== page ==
Harvey Weinstein's Alleged Victims 'Need Support,' Says U.K. Lawyer Slamming Bankruptcy Filing

Lawyer Jill Greenfield says lawsuits are proceeding against Harvey Weinstein and his company — and they shouldn't escape through bankruptcy

A lawyer pursuing civil claims against Harvey Weinstein says a “growing” number of alleged victims are seeking their day in court — and she’s criticizing The Weinstein Company’s bankruptcy filing for potentially endangering their chances of a settlement.

Jill Greenfield of Field Fisher represents several women who claim the disgraced movie mogul sexually assaulted them and is currently litigating against both Weinstein and his former studio, The Weinstein Company, in the U.K.

“I have got a number of clients and the group is growing,” Greenfield tells PEOPLE. “The number of people that I am talking to who really need some psychiatric support and some proper treatment and therapy, it’s just extraordinary. People now are living through things that they haven’t talked about for many, many years.” (Harvey Weinstein has denied all allegations of nonconsensual sex and retaliation against any women.)

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On Monday, The Weinstein Company filed for bankruptcy. and stated that an affiliate of the Dallas-based private equity firm Lantern Capital Partners had bid to buy the company. It also announced that any victims of or witnesses to Harvey Weinstein’s alleged sexual misconduct would be released from their non-disclosure agreements.

“They have filed for bankruptcy, which is basically a protected sale mechanism,” says Greenfield. “What they have not said is that they are going to be ring-fencing [preserving] some of those funds for the victims.”

“Unless they ring-fence some funds, the victims are the ones who could actually suffer the most out of all of this.”

Greenfeld says her clients “have been through tremendous psychiatric trauma regarding the various allegations that have been made while they were working with Harvey Weinstein. They are reliving this all now, they are watching this all unfolding and now the company has gone bankrupt. What are they meant to think?”

When a company files for bankruptcy, bankruptcy law “sets forth an order of priority” for how payments to creditors are allocated, legal expert Leslie Cohen, who is not affiliated with The Weinstein Company bankruptcy, tells PEOPLE. Unsecured creditors, which include anyone who might have a lawsuit claim against the company, are paid last, after specific debts, employee wages, taxes and other debts.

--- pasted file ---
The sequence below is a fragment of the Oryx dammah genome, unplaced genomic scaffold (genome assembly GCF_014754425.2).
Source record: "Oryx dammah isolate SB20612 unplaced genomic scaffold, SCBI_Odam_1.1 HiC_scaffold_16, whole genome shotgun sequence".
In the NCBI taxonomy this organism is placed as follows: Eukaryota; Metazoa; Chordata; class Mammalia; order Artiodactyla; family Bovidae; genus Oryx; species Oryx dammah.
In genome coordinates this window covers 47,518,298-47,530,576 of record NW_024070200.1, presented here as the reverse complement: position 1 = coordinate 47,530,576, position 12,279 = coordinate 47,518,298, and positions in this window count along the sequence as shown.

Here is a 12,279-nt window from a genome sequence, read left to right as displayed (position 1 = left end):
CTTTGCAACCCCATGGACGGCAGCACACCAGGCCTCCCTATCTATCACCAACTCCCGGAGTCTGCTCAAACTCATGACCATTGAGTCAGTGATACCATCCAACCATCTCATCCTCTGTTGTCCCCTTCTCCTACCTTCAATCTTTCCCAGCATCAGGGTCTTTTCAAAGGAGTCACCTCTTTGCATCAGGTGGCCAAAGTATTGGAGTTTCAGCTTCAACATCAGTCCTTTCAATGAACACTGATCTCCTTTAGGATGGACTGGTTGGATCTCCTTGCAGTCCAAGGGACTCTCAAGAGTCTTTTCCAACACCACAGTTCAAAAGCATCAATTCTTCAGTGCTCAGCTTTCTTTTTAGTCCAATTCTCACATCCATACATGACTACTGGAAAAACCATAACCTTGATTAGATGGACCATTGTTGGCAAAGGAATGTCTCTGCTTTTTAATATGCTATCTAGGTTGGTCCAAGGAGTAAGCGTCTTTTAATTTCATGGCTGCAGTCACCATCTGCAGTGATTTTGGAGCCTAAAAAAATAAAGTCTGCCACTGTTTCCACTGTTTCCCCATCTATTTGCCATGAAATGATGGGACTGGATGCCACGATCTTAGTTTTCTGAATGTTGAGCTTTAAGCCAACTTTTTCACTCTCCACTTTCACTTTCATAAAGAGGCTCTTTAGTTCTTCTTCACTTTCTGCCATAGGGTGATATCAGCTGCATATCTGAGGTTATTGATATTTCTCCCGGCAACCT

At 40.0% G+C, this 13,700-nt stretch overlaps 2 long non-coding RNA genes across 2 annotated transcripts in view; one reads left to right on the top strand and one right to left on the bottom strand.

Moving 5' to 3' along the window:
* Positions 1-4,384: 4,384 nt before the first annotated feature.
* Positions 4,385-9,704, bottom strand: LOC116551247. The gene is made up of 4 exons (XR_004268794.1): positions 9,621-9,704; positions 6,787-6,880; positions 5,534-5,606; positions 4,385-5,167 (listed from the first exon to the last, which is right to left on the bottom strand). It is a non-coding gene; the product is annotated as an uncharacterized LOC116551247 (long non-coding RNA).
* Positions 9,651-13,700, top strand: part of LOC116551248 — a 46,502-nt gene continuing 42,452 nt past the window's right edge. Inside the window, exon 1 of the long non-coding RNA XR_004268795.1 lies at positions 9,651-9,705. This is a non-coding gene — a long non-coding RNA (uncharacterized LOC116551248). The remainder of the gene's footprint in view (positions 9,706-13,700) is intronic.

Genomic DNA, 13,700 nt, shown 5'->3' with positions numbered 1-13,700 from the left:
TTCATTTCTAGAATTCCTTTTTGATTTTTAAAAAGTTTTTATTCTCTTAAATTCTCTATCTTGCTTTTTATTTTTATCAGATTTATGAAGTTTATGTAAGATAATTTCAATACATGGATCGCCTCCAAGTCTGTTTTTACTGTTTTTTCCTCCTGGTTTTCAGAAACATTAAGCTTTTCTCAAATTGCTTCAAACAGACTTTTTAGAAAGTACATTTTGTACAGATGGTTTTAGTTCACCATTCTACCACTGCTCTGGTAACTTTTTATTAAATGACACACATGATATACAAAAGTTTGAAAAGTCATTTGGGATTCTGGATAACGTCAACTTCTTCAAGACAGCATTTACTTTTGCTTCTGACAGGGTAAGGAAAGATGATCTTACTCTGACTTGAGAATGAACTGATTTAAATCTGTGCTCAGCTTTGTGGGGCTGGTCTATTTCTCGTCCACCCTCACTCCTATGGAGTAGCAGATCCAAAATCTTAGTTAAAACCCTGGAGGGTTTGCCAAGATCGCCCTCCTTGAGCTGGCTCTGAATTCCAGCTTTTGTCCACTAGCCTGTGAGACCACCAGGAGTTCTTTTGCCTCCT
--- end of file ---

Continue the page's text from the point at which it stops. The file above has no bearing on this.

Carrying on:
Cohen adds, “The litigation creditors’ claims haven’t been determined yet. So the open question will be whether the court will set up some procedure for that, or whether they will each be able to get their claims decided in a state court. None of that has been decided yet.”

Meanwhile, Cohen speculates that The Weinstein Company may “set up a fund for litigation creditors.” This decision is up to the company. “Hopefully The Weinstein Company will figure it out and will negotiate with creditors.”

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Greenfield calls the NDA move an attempt to “put a positive spin on going bankrupt. What’s really important is what steps the company is going to take to ensure that the alleged victims are supported.”

“The victims could end up with absolutely nothing unless they agree that one of their proposals in the bankruptcy is to ensure that these victims are protected. It’s up to them to be doing that now and it’s up to politicians and the media to put pressure on them to do that.”

Kaveh Navab, a lawyer who specializes in non-disclosure agreements and is not affiliated with The Weinstein Company’s bankruptcy, noted that preemptively voiding the NDAs “save everyone the legal battles and legal costs.”

According to the bankruptcy filing, The Weinstein Company owes millions of dollars to creditors such as film distributors and law firms, and also owes money to actors including Judi Dench and Jennifer Lawrence — as well as to Malia Obama, who worked there as an intern before the scandal.

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